For a lot of the people who joined Al Sharpton's Reclaim the Dream rally and march, it was their first opportunity to experience something close to what people saw and felt when they marched in Selma, Ala., or sat in at Greensboro, N.C.
As the marchers made their way from Washington's Paul Laurence Dunbar High School — the first public high school for African Americans in the country — to the National Mall and the future site of the Martin Luther King, Jr. National Memorial, more and more supporters for conservative Fox News TV host Glenn Beck and backers of the conservative Tea Party watched from the sidewalks. Some wore T-shirts reading "Restoring Honor," the name of the Glenn Beck event that took place the same day.
The scene under the white-hot sun was surreal as the Glenn Beck and Tea Party supporters made two-fingered peace signs at the Reclaim the Dream marchers and sometimes offered a high-fisted show of purported support or even applauded. Organizers of Beck's event had advised participants not to start anything. Sharpton, president of the National Action Network and organizer of Reclaim the Dream, had done the same. But still, the feeling that oozed psychically from the conservative onlookers was anything but friendly. Many held up video cameras or shot pictures. Others looked on silently and smile-free.
Gwen Wardell-O'Neal of Hamilton, N.J., said she was happy that people who don't agree with other Americans can have such beliefs but not act on them. Regarding Saturday, Wardell-O'Neal, 58, said, "Even though there wasn't physical violence, there was a certain look."
Harry Johnson said he was happy the potential clash did not happen. Johnson is heading up the fundraising effort to open the King memorial on the Mall in the fall of 2011. King was a convener of the march and delivered his seminal "I Have a Dream" speech there. "Dr. King really stood for everybody," said Johnson, whose buildthedream.org fundraising effort is now $13 million from its $120 million goal.
King was a member of Alpha Phi Alpha, as is Johnson. The fraternity launched the movement to build the memorial on a four-acre site. "Dr. King was a person who fought a war without any weapons, and his weapon was non-violence," Johnson said.
The Glenn Beck and Tea Party supporters would not have felt uncomfortable at the inclusive Reclaim the Dream event, said Caroline Brewer, spokeswoman for the Brady Campaign to Prevent Gun Violence. "It wasn't a countermarch, but I think that the people who spoke showed up because they wanted America to know," she said.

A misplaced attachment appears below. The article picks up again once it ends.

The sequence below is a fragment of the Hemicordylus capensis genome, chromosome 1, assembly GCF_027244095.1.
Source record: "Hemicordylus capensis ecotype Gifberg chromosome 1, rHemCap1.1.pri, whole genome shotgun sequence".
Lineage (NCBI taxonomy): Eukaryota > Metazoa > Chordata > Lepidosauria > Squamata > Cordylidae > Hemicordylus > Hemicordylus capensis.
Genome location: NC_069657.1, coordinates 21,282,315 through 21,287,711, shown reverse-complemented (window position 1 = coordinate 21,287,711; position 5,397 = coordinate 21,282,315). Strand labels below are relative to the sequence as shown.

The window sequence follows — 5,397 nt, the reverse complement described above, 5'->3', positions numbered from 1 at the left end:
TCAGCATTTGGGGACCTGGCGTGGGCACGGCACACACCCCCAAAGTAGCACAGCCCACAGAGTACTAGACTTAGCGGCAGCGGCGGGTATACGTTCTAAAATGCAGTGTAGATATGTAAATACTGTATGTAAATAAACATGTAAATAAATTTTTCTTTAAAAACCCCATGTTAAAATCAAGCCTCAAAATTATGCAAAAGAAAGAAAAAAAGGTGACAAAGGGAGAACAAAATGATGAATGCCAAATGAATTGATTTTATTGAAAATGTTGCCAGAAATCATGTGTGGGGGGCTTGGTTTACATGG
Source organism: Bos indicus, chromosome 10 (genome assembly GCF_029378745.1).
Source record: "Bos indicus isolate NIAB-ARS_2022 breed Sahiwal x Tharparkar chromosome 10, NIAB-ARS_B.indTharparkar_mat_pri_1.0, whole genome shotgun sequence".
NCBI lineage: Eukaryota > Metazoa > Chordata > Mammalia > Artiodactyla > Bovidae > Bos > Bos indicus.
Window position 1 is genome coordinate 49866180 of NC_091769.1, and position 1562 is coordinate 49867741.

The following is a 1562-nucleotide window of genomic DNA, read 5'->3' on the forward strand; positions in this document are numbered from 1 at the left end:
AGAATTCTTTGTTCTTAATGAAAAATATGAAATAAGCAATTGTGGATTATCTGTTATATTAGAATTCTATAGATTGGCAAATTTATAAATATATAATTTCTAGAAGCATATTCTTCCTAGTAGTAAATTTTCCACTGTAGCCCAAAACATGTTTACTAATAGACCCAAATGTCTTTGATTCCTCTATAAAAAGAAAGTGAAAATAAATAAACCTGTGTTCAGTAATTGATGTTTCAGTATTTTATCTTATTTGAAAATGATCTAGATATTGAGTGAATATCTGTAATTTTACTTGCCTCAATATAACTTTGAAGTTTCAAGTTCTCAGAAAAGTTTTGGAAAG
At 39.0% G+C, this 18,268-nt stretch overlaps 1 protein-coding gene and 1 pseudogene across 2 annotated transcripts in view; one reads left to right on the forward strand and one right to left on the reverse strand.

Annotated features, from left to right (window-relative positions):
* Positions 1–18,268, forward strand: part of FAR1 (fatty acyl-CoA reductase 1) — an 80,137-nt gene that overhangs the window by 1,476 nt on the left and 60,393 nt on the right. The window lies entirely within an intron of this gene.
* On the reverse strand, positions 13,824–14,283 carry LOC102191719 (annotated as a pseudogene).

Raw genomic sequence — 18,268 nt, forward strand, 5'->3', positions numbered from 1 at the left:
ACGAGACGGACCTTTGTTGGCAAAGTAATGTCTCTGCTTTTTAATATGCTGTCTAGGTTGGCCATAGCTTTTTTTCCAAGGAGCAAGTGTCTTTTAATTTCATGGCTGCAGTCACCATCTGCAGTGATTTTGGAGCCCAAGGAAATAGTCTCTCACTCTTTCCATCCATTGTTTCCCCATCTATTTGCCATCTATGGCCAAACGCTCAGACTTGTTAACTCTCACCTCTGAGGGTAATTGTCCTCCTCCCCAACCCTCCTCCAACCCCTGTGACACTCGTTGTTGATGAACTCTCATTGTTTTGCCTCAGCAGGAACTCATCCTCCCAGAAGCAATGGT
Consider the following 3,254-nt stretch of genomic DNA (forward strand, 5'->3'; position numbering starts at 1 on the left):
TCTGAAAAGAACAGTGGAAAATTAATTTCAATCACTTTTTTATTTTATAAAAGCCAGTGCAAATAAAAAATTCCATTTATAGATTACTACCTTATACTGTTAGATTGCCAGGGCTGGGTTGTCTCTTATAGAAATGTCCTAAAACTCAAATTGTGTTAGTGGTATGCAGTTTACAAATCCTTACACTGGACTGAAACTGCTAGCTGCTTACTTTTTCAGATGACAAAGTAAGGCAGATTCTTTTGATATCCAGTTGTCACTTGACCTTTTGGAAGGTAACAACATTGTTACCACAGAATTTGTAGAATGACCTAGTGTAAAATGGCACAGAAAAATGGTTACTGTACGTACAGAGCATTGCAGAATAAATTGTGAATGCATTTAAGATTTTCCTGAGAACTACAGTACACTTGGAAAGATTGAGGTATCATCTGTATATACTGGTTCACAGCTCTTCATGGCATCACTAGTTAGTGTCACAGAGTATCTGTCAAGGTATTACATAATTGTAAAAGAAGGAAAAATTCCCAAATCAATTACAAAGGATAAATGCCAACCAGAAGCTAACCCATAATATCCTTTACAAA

Said Martin Luther King III in a speech at the site of his father's memorial: "We have to learn to agree without being disagreeable."
Those who had been at the original 1963 March on Washington talked about traveling in the backs of public buses to get to Washington from South Carolina, Mississippi and Georgia, and bringing along fried chicken legs and wings in brown paper bags. Back then, the streets of downtown Washington were sardine-packed with people heading to the march. The atmosphere Saturday didn't come close, they said.
Sammie Whiting-Ellis was living in Chicago back in 1963 and had flown in to Washington. "The mood was electric," said Whiting-Ellis, 64, who now lives in Washington. "Every generation was there."
Those who represent the generations after Whiting-Ellis might not have felt a similar electricity, but the march was thought-provoking, they said. Ernest Robinson is the type of person some of the speakers at the march were targeting, with their admonitions that young African-American men pull up their pants and inject some ambition into their lives. Robinson has already done that. At 27 Robinson, of Richmond, is a husband and the father of 13-month-old Kalia. He's a senior criminal-justice major at Virginia Union University and a member of the Marine reserves. He wore a suit on Saturday. He said he appreciated many of the messages from the march, but he also, when pressed, offered some advice for his predecessors.
"How much integrity would you have to go up to a person and tell them to their face to pull their pants up?" Robinson asked. "It's easy to say something from behind a microphone," he said. "It starts from here."
Melanie Eversley is a Maryland-based journalist who has covered politics and civil rights for almost 20 years.